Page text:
Exploring influences on adolescent diet and physical activity in rural Gambia, West Africa: food insecurity, culture and the natural environment
Janha RE., Hardy-Johnson P., Kehoe SH., Mendy MB., Camara I., Jarjou L., Ward K., Moore SE., Fall C., Barker M., Weller S.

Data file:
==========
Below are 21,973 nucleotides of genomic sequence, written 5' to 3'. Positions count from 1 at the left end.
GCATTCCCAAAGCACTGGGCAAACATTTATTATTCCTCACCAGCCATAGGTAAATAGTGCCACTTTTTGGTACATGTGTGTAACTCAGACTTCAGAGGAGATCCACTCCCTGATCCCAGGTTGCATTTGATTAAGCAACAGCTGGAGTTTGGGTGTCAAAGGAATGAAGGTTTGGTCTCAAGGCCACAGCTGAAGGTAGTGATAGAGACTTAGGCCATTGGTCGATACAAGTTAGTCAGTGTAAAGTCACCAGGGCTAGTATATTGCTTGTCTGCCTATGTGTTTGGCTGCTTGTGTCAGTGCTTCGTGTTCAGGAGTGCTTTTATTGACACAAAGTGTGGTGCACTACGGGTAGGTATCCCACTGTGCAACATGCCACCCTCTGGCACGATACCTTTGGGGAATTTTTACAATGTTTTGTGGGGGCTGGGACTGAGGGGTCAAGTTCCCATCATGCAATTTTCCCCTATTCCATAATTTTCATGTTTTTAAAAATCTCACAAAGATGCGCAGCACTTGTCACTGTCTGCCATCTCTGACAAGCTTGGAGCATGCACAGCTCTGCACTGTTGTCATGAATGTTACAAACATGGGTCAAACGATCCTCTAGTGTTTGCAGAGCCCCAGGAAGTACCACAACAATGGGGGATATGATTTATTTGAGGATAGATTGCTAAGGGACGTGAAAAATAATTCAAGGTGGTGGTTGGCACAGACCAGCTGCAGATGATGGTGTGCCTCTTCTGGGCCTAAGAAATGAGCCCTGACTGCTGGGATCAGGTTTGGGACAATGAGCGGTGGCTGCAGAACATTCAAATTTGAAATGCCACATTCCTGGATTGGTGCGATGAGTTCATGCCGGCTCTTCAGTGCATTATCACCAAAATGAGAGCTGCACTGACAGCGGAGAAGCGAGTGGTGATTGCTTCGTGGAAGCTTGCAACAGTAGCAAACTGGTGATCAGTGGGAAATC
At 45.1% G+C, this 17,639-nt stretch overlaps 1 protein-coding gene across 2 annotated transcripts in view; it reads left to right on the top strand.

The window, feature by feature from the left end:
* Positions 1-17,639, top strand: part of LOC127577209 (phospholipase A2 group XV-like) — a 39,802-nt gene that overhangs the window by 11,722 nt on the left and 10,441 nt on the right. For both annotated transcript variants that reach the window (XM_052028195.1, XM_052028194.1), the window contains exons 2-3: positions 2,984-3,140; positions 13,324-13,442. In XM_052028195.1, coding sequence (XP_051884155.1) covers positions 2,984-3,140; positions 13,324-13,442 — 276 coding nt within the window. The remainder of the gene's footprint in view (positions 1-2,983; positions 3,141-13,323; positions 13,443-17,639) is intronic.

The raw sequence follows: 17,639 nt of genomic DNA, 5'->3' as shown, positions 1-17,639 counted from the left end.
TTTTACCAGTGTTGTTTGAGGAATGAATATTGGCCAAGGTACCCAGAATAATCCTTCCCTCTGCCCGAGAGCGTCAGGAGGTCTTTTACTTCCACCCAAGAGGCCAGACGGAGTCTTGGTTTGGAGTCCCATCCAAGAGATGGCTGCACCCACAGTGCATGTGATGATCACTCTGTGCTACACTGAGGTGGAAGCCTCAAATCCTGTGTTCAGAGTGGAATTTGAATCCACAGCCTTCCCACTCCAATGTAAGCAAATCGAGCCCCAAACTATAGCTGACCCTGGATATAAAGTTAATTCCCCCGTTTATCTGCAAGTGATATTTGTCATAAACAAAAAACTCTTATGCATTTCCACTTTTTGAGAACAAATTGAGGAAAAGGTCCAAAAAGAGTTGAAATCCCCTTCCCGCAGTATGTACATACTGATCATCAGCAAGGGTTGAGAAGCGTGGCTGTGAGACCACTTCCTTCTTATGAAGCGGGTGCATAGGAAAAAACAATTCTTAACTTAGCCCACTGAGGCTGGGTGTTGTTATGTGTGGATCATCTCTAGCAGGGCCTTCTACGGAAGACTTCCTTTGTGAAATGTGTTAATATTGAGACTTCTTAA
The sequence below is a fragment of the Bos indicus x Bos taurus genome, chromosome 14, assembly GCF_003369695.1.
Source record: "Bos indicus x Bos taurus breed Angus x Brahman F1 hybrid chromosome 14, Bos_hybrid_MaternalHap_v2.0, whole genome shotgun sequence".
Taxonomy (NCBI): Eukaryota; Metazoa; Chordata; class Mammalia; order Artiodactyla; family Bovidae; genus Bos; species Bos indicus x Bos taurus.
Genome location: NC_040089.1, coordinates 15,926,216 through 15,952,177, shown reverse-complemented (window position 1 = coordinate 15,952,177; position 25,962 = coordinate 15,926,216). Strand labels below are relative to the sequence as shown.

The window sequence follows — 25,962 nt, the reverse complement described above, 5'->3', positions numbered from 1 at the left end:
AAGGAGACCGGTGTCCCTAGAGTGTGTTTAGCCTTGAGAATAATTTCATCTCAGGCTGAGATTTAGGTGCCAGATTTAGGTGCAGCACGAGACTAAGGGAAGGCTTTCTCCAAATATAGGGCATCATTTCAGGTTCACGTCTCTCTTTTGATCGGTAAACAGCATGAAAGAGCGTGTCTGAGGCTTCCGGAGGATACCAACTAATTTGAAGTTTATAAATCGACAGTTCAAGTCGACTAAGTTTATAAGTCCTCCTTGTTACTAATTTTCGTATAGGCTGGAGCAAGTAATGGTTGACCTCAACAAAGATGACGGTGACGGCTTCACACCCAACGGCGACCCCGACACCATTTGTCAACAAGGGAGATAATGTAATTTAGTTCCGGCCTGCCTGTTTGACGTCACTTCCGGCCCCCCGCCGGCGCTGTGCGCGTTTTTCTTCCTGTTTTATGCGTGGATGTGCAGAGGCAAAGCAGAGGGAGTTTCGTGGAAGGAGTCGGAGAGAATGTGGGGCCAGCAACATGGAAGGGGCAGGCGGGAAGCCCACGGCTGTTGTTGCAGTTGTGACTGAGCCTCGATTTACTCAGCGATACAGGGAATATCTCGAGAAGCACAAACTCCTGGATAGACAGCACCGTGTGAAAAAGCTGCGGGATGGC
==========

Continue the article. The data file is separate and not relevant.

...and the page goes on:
AbstractObjective:To explore, from the perspectives of adolescents and caregivers, and using qualitative methods, influences on adolescent diet and physical activity in rural Gambia.Design:Six focus group discussions (FGD) with adolescents and caregivers were conducted. Thematic analysis was employed across the data set.Setting:Rural region of The Gambia, West Africa.Participants:Participants were selected using purposive sampling. Four FGD, conducted with forty adolescents, comprised: girls aged 10–12 years; boys aged 10–12 years; girls aged 15–17 years, boys aged 15–17 years. Twenty caregivers also participated in two FGD (mothers and fathers).Results:All participants expressed an understanding of the association between salt and hypertension, sugary foods and diabetes, and dental health. Adolescents and caregivers suggested that adolescent nutrition and health were shaped by economic, social and cultural factors and the local environment. Adolescent diet was thought to be influenced by: affordability, seasonality and the receipt of remittances; gender norms, including differences in opportunities afforded to girls, and mother-led decision-making; cultural ceremonies and school holidays. Adolescent physical activity included walking or cycling to school, playing football and farming. Participants felt adolescent engagement in physical activity was influenced by gender, seasonality, cultural ceremonies and, to some extent, the availability of digital media.Conclusions:These novel insights into local understanding should be considered when formulating future interventions. Interventions need to address these interrelated factors, including misconceptions regarding diet and physical activity that may be harmful to health.